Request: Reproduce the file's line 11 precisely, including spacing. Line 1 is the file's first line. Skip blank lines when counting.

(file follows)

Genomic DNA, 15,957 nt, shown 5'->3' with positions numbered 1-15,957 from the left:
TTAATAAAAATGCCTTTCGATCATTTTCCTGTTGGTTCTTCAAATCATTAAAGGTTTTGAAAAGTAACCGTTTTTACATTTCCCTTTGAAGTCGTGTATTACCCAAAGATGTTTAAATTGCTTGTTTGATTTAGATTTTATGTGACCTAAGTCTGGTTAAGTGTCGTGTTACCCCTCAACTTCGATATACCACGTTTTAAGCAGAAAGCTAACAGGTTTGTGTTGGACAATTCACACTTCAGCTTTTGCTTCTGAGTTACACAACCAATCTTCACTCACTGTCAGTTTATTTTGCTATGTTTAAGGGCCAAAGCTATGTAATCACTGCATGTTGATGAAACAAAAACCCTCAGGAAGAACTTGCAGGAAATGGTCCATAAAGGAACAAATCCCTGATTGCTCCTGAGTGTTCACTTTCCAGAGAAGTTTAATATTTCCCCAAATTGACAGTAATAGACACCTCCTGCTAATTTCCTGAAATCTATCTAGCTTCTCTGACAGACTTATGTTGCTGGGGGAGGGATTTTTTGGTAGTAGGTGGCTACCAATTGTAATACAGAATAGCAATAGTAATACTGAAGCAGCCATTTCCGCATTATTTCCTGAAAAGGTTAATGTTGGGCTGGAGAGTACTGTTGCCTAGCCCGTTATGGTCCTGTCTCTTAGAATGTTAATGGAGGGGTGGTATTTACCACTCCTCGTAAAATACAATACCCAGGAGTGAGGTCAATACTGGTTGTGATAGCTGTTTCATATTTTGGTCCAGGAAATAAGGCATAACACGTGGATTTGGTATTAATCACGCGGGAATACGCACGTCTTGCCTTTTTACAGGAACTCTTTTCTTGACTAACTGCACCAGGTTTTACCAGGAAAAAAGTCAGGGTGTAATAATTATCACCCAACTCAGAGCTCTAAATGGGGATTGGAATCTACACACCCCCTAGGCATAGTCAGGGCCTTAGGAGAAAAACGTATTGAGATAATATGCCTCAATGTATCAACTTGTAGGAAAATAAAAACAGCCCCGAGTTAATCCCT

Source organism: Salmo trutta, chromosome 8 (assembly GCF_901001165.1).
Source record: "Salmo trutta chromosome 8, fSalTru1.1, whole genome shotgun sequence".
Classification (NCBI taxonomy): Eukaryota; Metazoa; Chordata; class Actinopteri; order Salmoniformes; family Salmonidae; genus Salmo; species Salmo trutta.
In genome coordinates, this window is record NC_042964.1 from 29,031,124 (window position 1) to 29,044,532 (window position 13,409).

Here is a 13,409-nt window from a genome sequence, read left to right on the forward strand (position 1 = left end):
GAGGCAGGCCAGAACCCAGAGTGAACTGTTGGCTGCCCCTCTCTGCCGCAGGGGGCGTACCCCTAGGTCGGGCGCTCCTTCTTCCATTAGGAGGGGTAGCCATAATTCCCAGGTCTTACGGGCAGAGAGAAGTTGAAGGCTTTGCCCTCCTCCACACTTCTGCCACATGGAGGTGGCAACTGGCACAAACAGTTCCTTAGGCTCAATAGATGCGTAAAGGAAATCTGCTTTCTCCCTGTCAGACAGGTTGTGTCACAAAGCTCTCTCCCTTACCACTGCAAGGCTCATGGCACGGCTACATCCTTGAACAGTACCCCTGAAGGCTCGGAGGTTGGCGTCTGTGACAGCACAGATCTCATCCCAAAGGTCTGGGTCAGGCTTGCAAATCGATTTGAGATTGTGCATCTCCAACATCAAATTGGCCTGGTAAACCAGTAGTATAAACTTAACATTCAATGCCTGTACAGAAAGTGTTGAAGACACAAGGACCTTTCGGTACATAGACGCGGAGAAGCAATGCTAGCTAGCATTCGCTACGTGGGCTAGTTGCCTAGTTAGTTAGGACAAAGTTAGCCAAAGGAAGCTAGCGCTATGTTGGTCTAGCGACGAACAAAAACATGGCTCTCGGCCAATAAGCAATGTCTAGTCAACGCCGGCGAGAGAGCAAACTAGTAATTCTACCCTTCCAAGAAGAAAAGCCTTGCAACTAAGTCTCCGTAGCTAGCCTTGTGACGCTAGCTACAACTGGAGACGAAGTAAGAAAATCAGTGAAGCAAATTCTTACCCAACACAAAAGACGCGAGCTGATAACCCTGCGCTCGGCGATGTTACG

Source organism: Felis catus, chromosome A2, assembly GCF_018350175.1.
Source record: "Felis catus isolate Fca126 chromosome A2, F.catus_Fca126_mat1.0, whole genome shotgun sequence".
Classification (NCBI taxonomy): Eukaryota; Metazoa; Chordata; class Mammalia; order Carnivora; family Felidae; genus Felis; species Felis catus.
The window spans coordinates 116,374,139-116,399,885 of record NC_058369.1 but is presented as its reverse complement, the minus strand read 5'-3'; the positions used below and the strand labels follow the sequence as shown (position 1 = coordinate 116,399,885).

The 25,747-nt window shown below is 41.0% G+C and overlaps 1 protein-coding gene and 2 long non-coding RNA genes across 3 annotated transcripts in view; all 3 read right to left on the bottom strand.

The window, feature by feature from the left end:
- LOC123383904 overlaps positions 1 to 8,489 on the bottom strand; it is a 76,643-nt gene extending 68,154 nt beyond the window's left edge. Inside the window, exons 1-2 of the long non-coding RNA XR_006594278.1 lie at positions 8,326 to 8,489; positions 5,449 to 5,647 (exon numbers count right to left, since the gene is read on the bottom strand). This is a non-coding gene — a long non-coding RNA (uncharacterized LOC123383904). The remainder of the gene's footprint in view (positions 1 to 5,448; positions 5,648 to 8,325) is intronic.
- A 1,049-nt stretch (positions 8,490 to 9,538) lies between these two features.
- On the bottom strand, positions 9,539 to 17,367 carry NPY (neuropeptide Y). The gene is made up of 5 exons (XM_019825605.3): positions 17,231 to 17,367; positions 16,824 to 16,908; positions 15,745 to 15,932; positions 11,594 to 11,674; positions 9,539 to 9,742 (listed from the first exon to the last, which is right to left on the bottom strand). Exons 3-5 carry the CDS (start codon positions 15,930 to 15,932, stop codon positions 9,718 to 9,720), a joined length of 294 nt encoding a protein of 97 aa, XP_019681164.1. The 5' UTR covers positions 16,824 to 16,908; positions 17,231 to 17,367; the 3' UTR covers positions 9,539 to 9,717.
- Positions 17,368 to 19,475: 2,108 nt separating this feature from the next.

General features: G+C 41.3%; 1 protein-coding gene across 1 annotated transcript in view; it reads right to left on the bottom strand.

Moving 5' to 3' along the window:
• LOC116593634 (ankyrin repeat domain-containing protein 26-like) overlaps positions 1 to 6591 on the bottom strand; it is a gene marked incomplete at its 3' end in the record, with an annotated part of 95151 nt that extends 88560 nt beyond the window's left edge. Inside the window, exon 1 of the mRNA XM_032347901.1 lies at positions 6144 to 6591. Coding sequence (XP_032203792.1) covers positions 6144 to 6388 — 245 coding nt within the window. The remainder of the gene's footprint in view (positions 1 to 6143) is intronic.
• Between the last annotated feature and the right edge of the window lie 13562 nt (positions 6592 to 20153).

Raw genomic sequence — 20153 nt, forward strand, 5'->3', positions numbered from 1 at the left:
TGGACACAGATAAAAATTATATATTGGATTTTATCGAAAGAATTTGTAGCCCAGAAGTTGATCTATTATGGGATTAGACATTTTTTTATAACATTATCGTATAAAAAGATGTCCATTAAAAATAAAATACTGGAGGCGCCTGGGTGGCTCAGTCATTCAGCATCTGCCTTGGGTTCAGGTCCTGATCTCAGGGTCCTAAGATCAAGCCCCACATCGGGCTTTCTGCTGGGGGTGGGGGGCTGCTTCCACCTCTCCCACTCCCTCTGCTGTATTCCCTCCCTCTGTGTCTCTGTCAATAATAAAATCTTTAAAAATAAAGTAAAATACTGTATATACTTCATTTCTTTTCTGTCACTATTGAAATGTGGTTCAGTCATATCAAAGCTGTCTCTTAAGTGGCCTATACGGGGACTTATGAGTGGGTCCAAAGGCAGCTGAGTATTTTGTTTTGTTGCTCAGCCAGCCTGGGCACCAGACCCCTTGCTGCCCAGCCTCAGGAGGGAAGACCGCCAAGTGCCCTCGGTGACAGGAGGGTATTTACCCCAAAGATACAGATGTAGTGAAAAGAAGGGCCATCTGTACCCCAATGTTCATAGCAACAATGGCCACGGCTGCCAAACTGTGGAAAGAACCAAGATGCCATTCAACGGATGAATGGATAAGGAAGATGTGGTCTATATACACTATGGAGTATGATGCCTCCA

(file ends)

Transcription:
Classification (NCBI taxonomy): Eukaryota; Metazoa; Chordata; class Mammalia; order Carnivora; family Felidae; genus Felis; species Felis catus.